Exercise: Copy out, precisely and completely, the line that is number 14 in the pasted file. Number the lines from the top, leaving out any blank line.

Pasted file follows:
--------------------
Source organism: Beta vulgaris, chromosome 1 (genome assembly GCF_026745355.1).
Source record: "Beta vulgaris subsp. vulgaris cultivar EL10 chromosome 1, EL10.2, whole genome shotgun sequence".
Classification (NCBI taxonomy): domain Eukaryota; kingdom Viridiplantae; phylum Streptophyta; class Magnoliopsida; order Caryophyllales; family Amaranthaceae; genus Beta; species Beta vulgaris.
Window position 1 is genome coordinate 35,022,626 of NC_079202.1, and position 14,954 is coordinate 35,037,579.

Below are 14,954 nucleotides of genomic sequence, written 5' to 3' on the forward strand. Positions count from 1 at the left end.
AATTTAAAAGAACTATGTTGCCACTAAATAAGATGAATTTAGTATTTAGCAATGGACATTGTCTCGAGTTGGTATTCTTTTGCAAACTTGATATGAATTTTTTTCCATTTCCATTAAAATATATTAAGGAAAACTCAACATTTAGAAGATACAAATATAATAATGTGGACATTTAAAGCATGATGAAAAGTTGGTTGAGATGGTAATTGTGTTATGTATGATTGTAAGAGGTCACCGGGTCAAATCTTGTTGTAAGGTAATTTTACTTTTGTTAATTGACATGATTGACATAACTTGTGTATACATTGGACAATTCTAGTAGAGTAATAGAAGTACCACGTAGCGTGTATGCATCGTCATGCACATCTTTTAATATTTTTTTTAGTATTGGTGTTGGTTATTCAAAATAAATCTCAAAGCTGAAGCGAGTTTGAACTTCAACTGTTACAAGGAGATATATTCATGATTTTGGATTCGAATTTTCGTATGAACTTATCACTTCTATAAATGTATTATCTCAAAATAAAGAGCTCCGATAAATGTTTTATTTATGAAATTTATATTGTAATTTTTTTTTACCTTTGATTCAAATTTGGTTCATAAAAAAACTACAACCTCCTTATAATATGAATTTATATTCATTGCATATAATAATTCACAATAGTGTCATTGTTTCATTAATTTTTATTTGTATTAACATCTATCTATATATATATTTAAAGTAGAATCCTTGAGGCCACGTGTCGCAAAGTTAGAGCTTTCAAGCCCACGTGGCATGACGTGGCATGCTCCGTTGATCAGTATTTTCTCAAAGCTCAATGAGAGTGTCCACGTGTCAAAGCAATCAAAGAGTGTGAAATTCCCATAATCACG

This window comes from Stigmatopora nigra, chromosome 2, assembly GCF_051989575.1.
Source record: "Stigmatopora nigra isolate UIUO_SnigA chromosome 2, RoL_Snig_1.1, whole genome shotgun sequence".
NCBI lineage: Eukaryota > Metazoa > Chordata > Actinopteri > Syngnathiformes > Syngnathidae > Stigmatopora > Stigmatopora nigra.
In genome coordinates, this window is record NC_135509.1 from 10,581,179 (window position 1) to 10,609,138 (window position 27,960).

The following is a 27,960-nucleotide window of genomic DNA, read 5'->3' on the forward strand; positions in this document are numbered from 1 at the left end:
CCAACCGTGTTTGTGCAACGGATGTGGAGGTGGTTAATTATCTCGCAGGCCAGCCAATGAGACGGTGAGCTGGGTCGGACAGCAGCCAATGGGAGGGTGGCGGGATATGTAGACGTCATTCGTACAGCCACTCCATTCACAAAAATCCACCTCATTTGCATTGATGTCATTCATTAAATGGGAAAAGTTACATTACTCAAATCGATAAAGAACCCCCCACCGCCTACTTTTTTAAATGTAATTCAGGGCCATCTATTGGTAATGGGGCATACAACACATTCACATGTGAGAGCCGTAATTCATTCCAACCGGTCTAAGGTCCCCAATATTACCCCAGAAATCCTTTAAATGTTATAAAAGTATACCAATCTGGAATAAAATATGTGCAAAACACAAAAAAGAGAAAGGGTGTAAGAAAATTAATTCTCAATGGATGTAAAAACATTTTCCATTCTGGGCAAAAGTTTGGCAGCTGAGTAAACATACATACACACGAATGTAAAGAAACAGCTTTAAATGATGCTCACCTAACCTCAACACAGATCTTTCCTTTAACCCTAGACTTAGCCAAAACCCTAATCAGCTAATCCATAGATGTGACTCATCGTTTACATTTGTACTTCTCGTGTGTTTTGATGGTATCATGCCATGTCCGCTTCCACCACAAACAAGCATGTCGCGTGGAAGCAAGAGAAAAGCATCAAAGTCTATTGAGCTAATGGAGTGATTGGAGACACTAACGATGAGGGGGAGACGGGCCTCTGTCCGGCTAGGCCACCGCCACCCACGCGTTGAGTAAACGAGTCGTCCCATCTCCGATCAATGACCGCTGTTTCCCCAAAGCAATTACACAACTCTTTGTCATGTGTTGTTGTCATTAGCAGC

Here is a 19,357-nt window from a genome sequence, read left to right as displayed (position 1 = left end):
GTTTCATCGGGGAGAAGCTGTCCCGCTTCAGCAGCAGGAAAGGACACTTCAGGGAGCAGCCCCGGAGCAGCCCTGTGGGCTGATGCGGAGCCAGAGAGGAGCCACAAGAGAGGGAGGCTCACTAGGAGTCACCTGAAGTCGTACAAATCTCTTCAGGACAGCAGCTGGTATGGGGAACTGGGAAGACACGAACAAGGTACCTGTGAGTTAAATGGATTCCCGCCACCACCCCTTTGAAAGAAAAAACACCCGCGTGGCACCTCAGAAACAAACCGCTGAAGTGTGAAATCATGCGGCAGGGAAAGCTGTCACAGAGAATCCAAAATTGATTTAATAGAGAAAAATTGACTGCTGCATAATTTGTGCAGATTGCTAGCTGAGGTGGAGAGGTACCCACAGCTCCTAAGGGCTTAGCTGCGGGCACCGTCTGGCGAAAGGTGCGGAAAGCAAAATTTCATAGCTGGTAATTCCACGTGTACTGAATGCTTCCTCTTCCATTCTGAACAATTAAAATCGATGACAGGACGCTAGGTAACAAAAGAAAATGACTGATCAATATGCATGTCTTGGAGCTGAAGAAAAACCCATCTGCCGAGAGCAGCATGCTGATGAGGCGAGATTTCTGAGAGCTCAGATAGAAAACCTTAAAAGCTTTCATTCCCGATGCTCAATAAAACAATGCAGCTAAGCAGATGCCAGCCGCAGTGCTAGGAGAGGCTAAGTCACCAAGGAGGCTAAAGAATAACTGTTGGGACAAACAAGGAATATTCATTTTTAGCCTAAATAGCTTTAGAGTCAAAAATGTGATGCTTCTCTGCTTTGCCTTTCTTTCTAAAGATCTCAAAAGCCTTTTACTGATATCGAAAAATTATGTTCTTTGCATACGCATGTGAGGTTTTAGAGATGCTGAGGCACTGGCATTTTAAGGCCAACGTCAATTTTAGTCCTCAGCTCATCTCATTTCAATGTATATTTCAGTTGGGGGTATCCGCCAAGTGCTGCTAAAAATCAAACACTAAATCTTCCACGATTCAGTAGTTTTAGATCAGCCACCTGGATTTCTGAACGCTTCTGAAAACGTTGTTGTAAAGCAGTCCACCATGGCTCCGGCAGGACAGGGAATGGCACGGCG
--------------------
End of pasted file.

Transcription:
GTTTCATCGGGGAGAAGCTGTCCCGCTTCAGCAGCAGGAAAGGACACTTCAGGGAGCAGCCCCGGAGCAGCCCTGTGGGCTGATGCGGAGCCAGAGAGGAGCCACAAGAGAGGGAGGCTCACTAGGAGTCACCTGAAGTCGTACAAATCTCTTCAGGACAGCAGCTGGTATGGGGAACTGGGAAGACACGAACAAGGTACCTGTGAGTTAAATGGATTCCCGCCACCACCCCTTTGAAAGAAAAAACACCCGCGTGGCACCTCAGAAACAAACCGCTGAAGTGTGAAATCATGCGGCAGGGAAAGCTGTCACAGAGAATCCAAAATTGATTTAATAGAGAAAAATTGACTGCTGCATAATTTGTGCAGATTGCTAGCTGAGGTGGAGAGGTACCCACAGCTCCTAAGGGCTTAGCTGCGGGCACCGTCTGGCGAAAGGTGCGGAAAGCAAAATTTCATAGCTGGTAATTCCACGTGTACTGAATGCTTCCTCTTCCATTCTGAACAATTAAAATCGATGACAGGACGCTAGGTAACAAAAGAAAATGACTGATCAATATGCATGTCTTGGAGCTGAAGAAAAACCCATCTGCCGAGAGCAGCATGCTGATGAGGCGAGATTTCTGAGAGCTCAGATAGAAAACCTTAAAAGCTTTCATTCCCGATGCTCAATAAAACAATGCAGCTAAGCAGATGCCAGCCGCAGTGCTAGGAGAGGCTAAGTCACCAAGGAGGCTAAAGAATAACTGTTGGGACAAACAAGGAATATTCATTTTTAGCCTAAATAGCTTTAGAGTCAAAAATGTGATGCTTCTCTGCTTTGCCTTTCTTTCTAAAGATCTCAAAAGCCTTTTACTGATATCGAAAAATTATGTTCTTTGCATACGCATGTGAGGTTTTAGAGATGCTGAGGCACTGGCATTTTAAGGCCAACGTCAATTTTAGTCCTCAGCTCATCTCATTTCAATGTATATTTCAGTTGGGGGTATCCGCCAAGTGCTGCTAAAAATCAAACACTAAATCTTCCACGATTCAGTAGTTTTAGATCAGCCACCTGGATTTCTGAACGCTTCTGAAAACGTTGTTGTAAAGCAGTCCACCATGGCTCCGGCAGGACAGGGAATGGCACGGCG